The first word on flooding came at 2 a.m. Saturday when residents of the tiny farm town of Maxwell began calling the Colusa County Sheriff’s Office.
Hours later, many homes and businesses in the town of about 1,100 people were inundated with nearly a foot of water as residents fled to drier ground. A stark image shared by the National Weather Service on social media showed buildings surrounded by murky brown water that stretched across the flat land.
Northern California was saturated Saturday despite a break in the most recent wave of storms. While the danger behind the Oroville Dam had receded by the weekend, the network of swollen canals, streams and rivers menaced homes, businesses and roadways.
As Maxwell flooded, two stretches of Interstate 5 north of Williams were barely passable because of encroaching waters. Roads throughout the region were closed from flooding and mudslides. Reclamation districts patrolled levees, monitoring boils and sandbagging. And residents nervously watching the Oroville Dam packed their bags and prepared to evacuate again if necessary.
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In Colusa County, the Sheriff’s Office blamed local creeks and canals for the widespread flooding “due to the overabundance of water the last 24 hours” and announced “voluntary evacuations for those who felt their safety was at risk.”
By then, scores of residents had hastily collected their personal items and headed to Red Cross sites in Williams, about 10 miles to the south, or to Maxwell High School, on higher ground on the west side of town.
For most, it was a short stay, said Picard Robert, Red Cross shelter manager. By midafternoon most had left the evacuation centers in Williams to stay with family members or find lodging. Only a handful remained at the high school in Maxwell, he said.
Assemblyman James Gallagher, R-Yuba City, said he expected evacuees to be displaced “for an undetermined amount of time.”
“This is devastating for the people living here,” he said.
Locals voiced amazement at the flooding.
Prominent rice farmer Don Bransford, who lives in Colusa about 10 miles east of Maxwell, said everything “is just filled. The rice fields … are all filled with water. The ditches are filled.”
With several area roads closed, he added, “People are pretty anxious about how big this next storm is going to be. … A lot of people haven’t experienced this kind of weather or this much water. … It’s been a long time since we’ve seen this much standing water everywhere.”
Mary Wells, 71, a rancher who lives in the hills a few miles west of Maxwell, said it was the first time that “folks who’ve lived here even longer than I can remember this much water coming through town. Lot of damage.”
Wells estimated that the flooding affected “probably one-third of the town. The elementary school, lots of houses.”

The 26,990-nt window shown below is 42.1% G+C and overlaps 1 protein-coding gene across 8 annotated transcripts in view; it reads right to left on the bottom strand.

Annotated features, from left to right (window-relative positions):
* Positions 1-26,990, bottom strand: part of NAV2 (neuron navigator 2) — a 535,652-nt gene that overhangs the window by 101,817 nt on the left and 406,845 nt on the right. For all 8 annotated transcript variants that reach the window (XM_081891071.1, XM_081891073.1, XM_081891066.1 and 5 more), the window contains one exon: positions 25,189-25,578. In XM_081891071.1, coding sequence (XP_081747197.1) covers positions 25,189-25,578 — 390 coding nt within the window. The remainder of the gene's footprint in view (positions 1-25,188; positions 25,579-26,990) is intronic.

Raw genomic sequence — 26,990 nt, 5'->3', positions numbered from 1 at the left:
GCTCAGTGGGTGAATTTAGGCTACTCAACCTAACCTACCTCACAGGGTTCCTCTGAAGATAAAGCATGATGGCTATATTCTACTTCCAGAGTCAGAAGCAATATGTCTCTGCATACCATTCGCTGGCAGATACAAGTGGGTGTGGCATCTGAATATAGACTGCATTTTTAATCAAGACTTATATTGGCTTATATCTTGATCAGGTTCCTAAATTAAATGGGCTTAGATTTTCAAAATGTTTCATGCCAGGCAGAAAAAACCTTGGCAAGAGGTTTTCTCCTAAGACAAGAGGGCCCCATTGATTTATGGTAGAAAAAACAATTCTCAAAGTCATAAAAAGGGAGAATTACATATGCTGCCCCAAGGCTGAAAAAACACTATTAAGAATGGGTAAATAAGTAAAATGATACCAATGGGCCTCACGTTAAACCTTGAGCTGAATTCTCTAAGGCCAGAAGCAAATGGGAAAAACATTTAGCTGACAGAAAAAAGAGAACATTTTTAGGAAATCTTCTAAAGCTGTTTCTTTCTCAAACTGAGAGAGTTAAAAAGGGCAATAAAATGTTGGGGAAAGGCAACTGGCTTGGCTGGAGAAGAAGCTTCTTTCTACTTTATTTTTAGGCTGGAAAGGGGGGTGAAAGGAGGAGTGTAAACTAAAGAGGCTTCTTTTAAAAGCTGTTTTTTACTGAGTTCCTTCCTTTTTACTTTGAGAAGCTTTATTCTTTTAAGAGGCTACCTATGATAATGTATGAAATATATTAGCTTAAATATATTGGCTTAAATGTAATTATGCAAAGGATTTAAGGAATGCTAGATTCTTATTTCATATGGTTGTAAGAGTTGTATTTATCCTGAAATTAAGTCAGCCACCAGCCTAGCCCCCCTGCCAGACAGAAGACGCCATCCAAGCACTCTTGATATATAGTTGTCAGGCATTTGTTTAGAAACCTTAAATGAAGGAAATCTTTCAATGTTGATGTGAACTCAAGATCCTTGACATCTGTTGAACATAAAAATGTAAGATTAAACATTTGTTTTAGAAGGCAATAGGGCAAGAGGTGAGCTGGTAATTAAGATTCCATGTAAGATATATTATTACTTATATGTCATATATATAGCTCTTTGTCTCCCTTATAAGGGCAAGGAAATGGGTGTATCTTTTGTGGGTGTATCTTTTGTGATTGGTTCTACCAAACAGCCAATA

Anxiety levels also were building up and down the banks of the Sacramento River watershed.
At Reclamation District 108, an agricultural district about 30 miles south of Maxwell, crews were patrolling the 90 miles of levees that protect a region stretching from Colusa to Knights Landing.
“We do have some boils we’re sandbagging,” said the district’s general manager, Lewis Bair. “We’re definitely not comfortable, but we’re managing the situation.”
Ray Long, a truck driver hauling construction materials from Southern California to Redding, reached a peak of frustration Saturday and he decided to pull off I-5 and stay the night at the Motel 6 in Williams.
Long said the trip should have taken just a day and half but, instead, will be a three- to four-day ordeal.
He was delayed Friday because of flooding along the Grapevine in Southern California, he said. Then, just before he reached Williams, he was stalled three hours in traffic because of the flooding just north of the town.
“I‘m supposed to have time off after this and spend time with my wife and kids,” he said. “Now I’m not going to be able to do that for a few days.”
Maxwell’s plight followed a week of high stress during mass evacuations from Oroville, Yuba City and Marysville.
Along the Sacramento River on Saturday morning from Bend Bridge to the Ord Ferry, weather service monitors recorded water levels that remained at or just above flood stages.
And it’s not over. A large storm is expected to dump heavy rain over Northern California and add several feet of snow to mountain passes starting Sunday night.
In the Central Valley, forecasters call for 2 inches to 3 inches of rain through Tuesday. At higher elevations, the heavy rain could reach 5 to 7.5 inches during the period, said Hannah Chandler, weather service meteorologist. She said the onslaught threatens to produce more mudslides and flooding.
Donner Pass will receive around 18 inches of snow, she said, and Carson and Ebbetts Pass in Alpine County are expected to receive 38 to 40 inches of snow.
“The storm should … hit us hard on Monday into Tuesday,” Chandler said. “So we do have a flood watch out for our entire area for that time frame.”
Writers Nashelly Chavez, Dale Kasler and Al Pierleoni contributed to this story.